Our crew were full of vigour and entertained the crew of the frigate with a number of our patriotic songs. Although entertained the loyalists were by no means pleased. The singing was excellent and its volume was extensive-and yet extremely harsh to the taste of the captors. The guard frequently threatened to fire upon us if the singing was not dispensed with, but their threats availed them not. They only brought forth higher notes and vociferous defiance from the crew. The poetry of which the songs were many of them composed, was of the most cutting sarcasm upon the British and their unhallowed cause. I recollect the last words of each stanza in one song were, "For America and all her sons forever will shine." In these words it seemed to me that all the prisoners united their voices to the highest key, for the harmony produced by the union of two hundred voices must have grated upon the ears of our humane captors in a manner less acceptable than the thunder of heaven. For at the interval of time between the singing of ever song the sentinels would threaten to fire upon us and the officers of the frigate would also admonish with angry words. "Fire and be damn'd" would be the response from perhaps an hundred voices at the same instance. The singing would again be renewed and louder if possible. In this manner the first night was spent.[9]
Hawkins is prone to exaggeration, and this anecdote does give me pause, but music was certainly present in the population of American seamen captured by the British during the Revolutionary War. Timothy Connor, held at Forton Prison from 1777 through 1779, kept a collection of songs, numbering fifty seven in all.[10]

British mariners were also fond of music. When John Nicol visited Hawaii in 1785, one of his shipmates earned a place of respect through his singing:
We had a merry facetious fellow on board called Dickson. He sung pretty well. He squinted and the natives mimicked him. Abenoue, King of Atooi, could cock his eye like Dickson better than any of his subjects. Abenoue called him Billicany, from his often singing 'Rule Britannia'. Abenoue learned the air and the words as near as he could pronounce them. It was an amusing thing to hear the king and Dickson sing. Abenoue loved him better than any man in the ship, and always embraced him every time they met on shore or in the ship, and began to sing, 'Tule Billicany, Billicany Tule,' etc.[11]
There is a difference between songs, shanties, and chants. When it came to working tunes, chants appear to have been the choice.

Ebenezer Fox, a young man who served aboard a privateer and was held aboard the prison ship Jersey during the Revolution, referred to work chants in his memoirs. He wrote of the sailors using 'yo-hoi-ho heave' in tossing a young sailor into the water for a swim, and in specifically referencing use of the windlass 'We then weighed anchor, for the last time, with a joyful "Yeo-a-hoi," and set sail for our native land.'[12]

Fox's memoir must be read critically, as he was writing many decades after the event, and there are inconsistencies in his text. The latter quote, however, falls in line with another primary source.

William Falconer's 1769 An Universal Dictionary of the Marine was a seminal work, and though he does include fanciful fabrications, his book is very helpful. In Falconer's entry on 'Windlass' (an identical entry in his 1780 edition is included below) he writes that when sailors are using handspikes in the device to weigh anchor, 'the sailors must all rise once upon the windlass, and, fixing their bars therein, give a sudden jerk at the same instant, in which movement they are regulated by a sort of song or howl produced by one of their number.' Taken with Fox's account of weighing anchor, these sources corroborate each other.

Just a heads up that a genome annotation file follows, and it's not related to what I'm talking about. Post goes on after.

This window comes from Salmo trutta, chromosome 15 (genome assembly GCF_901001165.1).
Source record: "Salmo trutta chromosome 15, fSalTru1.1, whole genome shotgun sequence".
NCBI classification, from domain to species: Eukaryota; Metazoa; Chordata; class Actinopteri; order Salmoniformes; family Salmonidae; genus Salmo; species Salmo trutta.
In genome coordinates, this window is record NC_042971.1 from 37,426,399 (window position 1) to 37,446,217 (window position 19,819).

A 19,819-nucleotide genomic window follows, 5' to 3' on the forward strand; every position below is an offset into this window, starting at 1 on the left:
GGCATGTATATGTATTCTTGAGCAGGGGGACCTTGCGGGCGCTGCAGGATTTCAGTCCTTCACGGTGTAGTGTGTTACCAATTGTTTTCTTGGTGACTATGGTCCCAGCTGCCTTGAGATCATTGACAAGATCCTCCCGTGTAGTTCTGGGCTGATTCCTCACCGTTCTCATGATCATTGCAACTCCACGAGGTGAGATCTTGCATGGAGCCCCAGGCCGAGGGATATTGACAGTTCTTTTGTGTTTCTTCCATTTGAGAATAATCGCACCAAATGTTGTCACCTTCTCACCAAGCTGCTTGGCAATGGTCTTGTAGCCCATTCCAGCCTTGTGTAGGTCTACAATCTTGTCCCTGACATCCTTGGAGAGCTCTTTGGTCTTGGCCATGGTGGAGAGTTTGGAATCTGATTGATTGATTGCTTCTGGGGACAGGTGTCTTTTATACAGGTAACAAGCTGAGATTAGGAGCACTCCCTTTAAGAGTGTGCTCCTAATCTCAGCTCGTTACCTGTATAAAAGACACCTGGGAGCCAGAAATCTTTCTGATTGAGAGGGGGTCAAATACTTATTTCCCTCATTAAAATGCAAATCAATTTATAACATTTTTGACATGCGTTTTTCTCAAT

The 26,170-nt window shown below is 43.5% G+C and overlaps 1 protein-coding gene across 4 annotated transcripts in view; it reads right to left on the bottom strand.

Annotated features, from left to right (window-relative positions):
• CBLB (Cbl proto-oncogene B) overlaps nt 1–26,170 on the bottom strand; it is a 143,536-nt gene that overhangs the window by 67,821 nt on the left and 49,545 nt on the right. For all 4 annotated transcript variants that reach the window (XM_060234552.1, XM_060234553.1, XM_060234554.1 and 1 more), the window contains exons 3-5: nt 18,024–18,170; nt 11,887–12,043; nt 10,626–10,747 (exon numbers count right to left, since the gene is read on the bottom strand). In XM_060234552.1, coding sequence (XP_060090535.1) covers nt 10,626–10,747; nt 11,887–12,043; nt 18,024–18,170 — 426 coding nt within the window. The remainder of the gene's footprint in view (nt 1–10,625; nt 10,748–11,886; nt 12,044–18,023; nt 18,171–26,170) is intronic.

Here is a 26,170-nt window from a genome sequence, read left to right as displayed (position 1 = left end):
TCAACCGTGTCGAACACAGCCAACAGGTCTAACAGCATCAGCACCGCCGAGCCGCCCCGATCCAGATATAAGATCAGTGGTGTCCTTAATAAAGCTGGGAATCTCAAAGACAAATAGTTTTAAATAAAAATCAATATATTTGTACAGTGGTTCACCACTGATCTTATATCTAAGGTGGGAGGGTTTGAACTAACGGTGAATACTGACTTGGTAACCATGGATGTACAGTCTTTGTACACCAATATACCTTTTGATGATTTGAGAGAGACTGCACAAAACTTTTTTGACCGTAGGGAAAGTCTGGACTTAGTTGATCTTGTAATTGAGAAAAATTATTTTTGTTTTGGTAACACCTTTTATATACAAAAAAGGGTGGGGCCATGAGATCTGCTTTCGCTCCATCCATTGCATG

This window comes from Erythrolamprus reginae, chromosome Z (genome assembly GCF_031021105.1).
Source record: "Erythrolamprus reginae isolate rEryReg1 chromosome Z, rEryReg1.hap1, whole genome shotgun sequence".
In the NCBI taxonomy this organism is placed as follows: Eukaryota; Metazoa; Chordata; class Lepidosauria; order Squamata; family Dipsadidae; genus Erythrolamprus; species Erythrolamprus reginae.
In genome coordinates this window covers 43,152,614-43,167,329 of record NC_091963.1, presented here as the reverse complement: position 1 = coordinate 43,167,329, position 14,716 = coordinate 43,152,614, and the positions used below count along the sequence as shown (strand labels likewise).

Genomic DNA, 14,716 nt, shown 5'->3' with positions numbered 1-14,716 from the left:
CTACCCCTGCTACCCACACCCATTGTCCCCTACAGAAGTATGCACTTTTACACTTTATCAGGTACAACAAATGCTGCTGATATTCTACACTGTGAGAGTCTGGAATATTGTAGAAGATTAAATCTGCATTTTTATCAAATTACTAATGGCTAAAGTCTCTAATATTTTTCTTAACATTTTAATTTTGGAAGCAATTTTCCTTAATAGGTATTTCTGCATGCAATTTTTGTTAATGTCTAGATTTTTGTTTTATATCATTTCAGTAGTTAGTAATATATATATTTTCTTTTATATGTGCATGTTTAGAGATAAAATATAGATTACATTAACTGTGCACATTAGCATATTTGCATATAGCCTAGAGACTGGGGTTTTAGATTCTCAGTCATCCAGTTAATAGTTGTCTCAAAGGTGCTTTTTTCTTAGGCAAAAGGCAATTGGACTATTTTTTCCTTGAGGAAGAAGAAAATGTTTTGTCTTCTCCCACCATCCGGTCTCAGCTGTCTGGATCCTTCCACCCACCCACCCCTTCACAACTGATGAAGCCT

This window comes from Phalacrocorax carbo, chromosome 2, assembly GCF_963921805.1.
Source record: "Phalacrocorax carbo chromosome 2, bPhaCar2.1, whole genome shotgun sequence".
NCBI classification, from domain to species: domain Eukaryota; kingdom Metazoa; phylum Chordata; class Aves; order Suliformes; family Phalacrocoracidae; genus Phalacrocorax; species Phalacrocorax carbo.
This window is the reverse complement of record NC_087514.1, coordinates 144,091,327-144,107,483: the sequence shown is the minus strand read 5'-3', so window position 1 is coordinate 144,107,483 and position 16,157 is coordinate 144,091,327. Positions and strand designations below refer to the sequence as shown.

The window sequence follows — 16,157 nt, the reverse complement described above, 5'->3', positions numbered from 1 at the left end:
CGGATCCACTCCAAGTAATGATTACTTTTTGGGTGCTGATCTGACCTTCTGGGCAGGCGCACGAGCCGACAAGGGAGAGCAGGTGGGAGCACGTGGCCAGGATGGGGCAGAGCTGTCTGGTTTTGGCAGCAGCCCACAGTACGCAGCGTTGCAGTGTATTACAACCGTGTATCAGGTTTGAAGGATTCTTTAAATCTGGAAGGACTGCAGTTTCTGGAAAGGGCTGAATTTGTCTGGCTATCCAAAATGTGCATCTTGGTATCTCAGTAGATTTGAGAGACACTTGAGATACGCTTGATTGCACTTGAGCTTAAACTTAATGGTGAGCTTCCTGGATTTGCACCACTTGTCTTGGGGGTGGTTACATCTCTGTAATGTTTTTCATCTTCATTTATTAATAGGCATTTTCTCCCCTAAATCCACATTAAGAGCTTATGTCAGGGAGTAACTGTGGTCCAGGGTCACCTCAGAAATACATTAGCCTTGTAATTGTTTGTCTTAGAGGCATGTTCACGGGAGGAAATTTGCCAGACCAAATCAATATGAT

William Falconer, An Universal Dictionary of the Marine, The Strand (London) T. Caddell, 1780,
page 338, University of California Libraries via Internet Archive.
Falconer also included an entry in his appendix on French terms for 'UN, deux, troi' which relates the use of a chant of sorts to coordinate work, including a simple English variant.
William Falconer, An Universal Dictionary of the Marine, London: T. Caddell, 1769,
page 491, Library of the Marine Corps via Internet Archive.
This sort of coordinated chanting was also related by the American Reverend Ammi Robbins, who experienced that familiar frustration of not being able to get a song out of his head:
The boatmen sing a very pretty air to 'Row the boat, row' which ran in my head when half asleep, nor could I put it entirely out of mind amid all our gloom and terror, with the water up to my knees as I lay in the boat.[13]
None of this evidence indicates what we think of as shanties with chorus, verse, or a narrative. In the nineteenth century there was a combination of ballads and chants to create shanties. It is very likely that there was a strong African influence on the creation of shanties, particularly by the enslaved people of the New World.

There has also been some projecting backward, which is very common in the study of maritime history. A belief has run throughout history that sailors don't really change. Whether it is in their religious beliefs, language, or dress, people then and now often imagine sailors are slow to change, and that traditions of the sea are immemorial. As such, ballads and songs that existed at the time are cast as sea shanties when that was not their intention.

Sailors did sing. When we use the term 'shanties,' we imply a specific musical tradition of work songs that was not yet fully formed in the Atlantic world.


---
[1] Terry, Richard Runciman, The Shanty Book: Sailor Shanties with Lyrics and Music, ebook: CreateSpace, 2014, page 10
[2] Doerflinger, William Main, Songs of the Sailor and Lumberman, revised edition, Glenwood, Illinois: Meyerbooks, 1990, page 1.
[3] Timothy Connor, A Sailor's Songbag: An American Rebel in an English Prison, 1777-1779, George C. Carey ed., Amherst: University of Massachusetts, 1976 page 16.